Mitt Romney, pretty much guaranteed to be the GOP’s nominee, overcomes questions of Mormonism, claiming he wants to help people, yet bent on destroying programs that help those in need, and Obama throws his first political pitch directly at the candidate.
While he was campaigning in Wisconsin for Tuesday’s primary, a Ron Paul supporter asked Mitt Romney a question about his faith, according to the Associated Press. The question was whether Romney agreed with the Book of Mormon doctrine The Curse of Dark Skin or cursing people with “skin of blackness.” The Mormon Church is formally The Church of Jesus Christ of Latter-day Saints.
Romney appropriately responded: “I’m sorry, we’re just not going to have a discussion about religion in my view.” Paul’s supporter then asked Romney if it was a sin for interracial couples to have children. He responded with a simple “No. Next question.”
Romney is correct, voters should not question a candidate’s faith. The only important questions should be centered on how a candidate would handle the affairs of the nation. As a matter of fact, voters should summarily reject a candidate who have strong views of faith for fear that as President they may not serve all Americans, like Rick Santorum, who has “ultra-conservative religious beliefs.” Besides, Romney has previously satisfactorily addressed how his religion would inform his presidency. In 2007, candidate Romney said, “I will serve no one religion, no one group, no one cause, and no one interest. A President must serve only the common cause of the people of the United States.”
Mitt Romney won Tuesday’s primaries in the District of Columbia, Maryland, and Wisconsin. Tuesday’s primaries win makes Romney the most likely candidate to garner the necessary 1144 delegates needed to clinch the GOP’s nomination.
At his Tuesday’s campaign speech, Romney said “Most Americans, by the way, are carrying a burden of some kind. We don’t see it. We see someone on the street, they smile and say hello, but behind them they’re carrying kind of a bag of rocks. I want to help people. I want to lighten that burden.”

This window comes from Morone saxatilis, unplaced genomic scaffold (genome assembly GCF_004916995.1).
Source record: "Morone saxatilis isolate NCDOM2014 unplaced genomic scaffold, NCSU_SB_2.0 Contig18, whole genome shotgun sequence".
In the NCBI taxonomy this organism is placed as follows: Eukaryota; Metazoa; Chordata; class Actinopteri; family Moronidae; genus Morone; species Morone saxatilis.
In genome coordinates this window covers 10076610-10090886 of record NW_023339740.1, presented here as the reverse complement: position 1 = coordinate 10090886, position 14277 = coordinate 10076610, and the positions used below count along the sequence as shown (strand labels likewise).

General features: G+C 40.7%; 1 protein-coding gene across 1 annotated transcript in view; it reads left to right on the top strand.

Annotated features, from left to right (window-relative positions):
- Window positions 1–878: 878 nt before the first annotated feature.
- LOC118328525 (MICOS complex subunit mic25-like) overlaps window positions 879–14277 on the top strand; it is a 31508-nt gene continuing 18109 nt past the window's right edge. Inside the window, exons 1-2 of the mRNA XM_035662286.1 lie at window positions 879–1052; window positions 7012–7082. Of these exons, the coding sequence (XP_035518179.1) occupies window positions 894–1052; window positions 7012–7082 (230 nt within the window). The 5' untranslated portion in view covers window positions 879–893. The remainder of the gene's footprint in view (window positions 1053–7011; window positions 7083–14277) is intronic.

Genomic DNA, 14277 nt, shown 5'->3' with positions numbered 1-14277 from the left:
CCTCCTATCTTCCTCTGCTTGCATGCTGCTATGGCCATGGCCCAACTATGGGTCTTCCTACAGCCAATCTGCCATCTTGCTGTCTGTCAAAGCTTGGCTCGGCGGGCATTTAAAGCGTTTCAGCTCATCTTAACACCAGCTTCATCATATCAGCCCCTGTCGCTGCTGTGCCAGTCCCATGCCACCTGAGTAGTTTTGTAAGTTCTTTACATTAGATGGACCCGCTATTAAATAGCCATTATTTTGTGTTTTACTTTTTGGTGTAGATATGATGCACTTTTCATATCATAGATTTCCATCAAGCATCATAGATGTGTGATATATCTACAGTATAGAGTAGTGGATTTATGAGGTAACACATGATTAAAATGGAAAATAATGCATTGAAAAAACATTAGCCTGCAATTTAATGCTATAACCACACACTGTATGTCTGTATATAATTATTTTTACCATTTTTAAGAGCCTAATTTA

However, contrary to that sentiment, Romney supports Paul Ryan’s budget. A budget that Paul Krugman claims has “inconceivably cruel priorities, the way it slashes taxes for corporations and the rich while drastically cutting food and medical aid to the needy.” And it’s a budget that President Obama says is “so far to the right, it makes the Contract with America look like the New Deal,” according to The Ticket.
With Romney’s Tuesday win, it looks like the real contest has finally begun. President Obama, apparently recognizes who will be the GOP’s Presidential nominee and is in full attack mode against Romney. He said, “One of my potential opponents, Gov. Romney, has said that he hoped a similar version of this plan from last year would be introduced on day one of his presidency. He said that he’s very supportive of this new budget and he even called it marvelous, which is a word you don’t often hear when it comes to describing a budget.”
Romney claims “The House budget and my own plan share the same path forward: pro-growth tax cuts, getting federal spending under control and strengthening entitlement programs for future generations.”
However, his support of Ryan’s budget clearly points to the fact that he doesn’t want to help all Americans, only his chosen few. It would seem his support for Ryan’s budget violates his claim that he wants to serve “no one group, no one cause, and no one interest.” He really doesn’t want to lighten the burden of those who desperately need help. Remember, Romney said, “I’m not concerned about the very poor,” adding something to the effect that they already have a safety net. However, that safety net he believes should be drastically curtailed.